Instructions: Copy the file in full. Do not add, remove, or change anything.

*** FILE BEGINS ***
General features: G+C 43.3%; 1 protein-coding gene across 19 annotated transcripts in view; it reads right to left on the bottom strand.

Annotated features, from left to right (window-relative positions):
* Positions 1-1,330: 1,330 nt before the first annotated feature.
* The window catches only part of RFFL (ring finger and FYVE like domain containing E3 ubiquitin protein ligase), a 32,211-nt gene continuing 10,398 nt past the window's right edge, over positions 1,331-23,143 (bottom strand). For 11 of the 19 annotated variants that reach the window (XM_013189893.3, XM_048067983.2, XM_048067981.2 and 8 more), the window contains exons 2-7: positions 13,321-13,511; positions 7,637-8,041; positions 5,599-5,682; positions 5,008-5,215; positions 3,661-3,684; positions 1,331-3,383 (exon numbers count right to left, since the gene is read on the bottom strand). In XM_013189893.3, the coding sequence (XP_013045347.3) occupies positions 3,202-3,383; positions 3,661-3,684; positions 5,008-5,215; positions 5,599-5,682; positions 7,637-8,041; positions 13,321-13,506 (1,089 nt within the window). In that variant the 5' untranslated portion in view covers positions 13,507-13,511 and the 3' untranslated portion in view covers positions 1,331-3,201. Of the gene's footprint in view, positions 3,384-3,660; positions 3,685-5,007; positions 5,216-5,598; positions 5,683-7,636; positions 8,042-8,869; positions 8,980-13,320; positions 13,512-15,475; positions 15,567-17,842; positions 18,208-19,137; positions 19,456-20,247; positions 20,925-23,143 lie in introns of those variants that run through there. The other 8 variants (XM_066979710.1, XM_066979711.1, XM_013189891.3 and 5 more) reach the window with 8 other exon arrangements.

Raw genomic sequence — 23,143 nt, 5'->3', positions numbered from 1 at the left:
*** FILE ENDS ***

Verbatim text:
General features: G+C 43.3%; 1 protein-coding gene across 19 annotated transcripts in view; it reads right to left on the bottom strand.

Annotated features, from left to right (window-relative positions):
* Positions 1-1,330: 1,330 nt before the first annotated feature.
* The window catches only part of RFFL (ring finger and FYVE like domain containing E3 ubiquitin protein ligase), a 32,211-nt gene continuing 10,398 nt past the window's right edge, over positions 1,331-23,143 (bottom strand). For 11 of the 19 annotated variants that reach the window (XM_013189893.3, XM_048067983.2, XM_048067981.2 and 8 more), the window contains exons 2-7: positions 13,321-13,511; positions 7,637-8,041; positions 5,599-5,682; positions 5,008-5,215; positions 3,661-3,684; positions 1,331-3,383 (exon numbers count right to left, since the gene is read on the bottom strand). In XM_013189893.3, the coding sequence (XP_013045347.3) occupies positions 3,202-3,383; positions 3,661-3,684; positions 5,008-5,215; positions 5,599-5,682; positions 7,637-8,041; positions 13,321-13,506 (1,089 nt within the window). In that variant the 5' untranslated portion in view covers positions 13,507-13,511 and the 3' untranslated portion in view covers positions 1,331-3,201. Of the gene's footprint in view, positions 3,384-3,660; positions 3,685-5,007; positions 5,216-5,598; positions 5,683-7,636; positions 8,042-8,869; positions 8,980-13,320; positions 13,512-15,475; positions 15,567-17,842; positions 18,208-19,137; positions 19,456-20,247; positions 20,925-23,143 lie in introns of those variants that run through there. The other 8 variants (XM_066979710.1, XM_066979711.1, XM_013189891.3 and 5 more) reach the window with 8 other exon arrangements.

Raw genomic sequence — 23,143 nt, 5'->3', positions numbered from 1 at the left: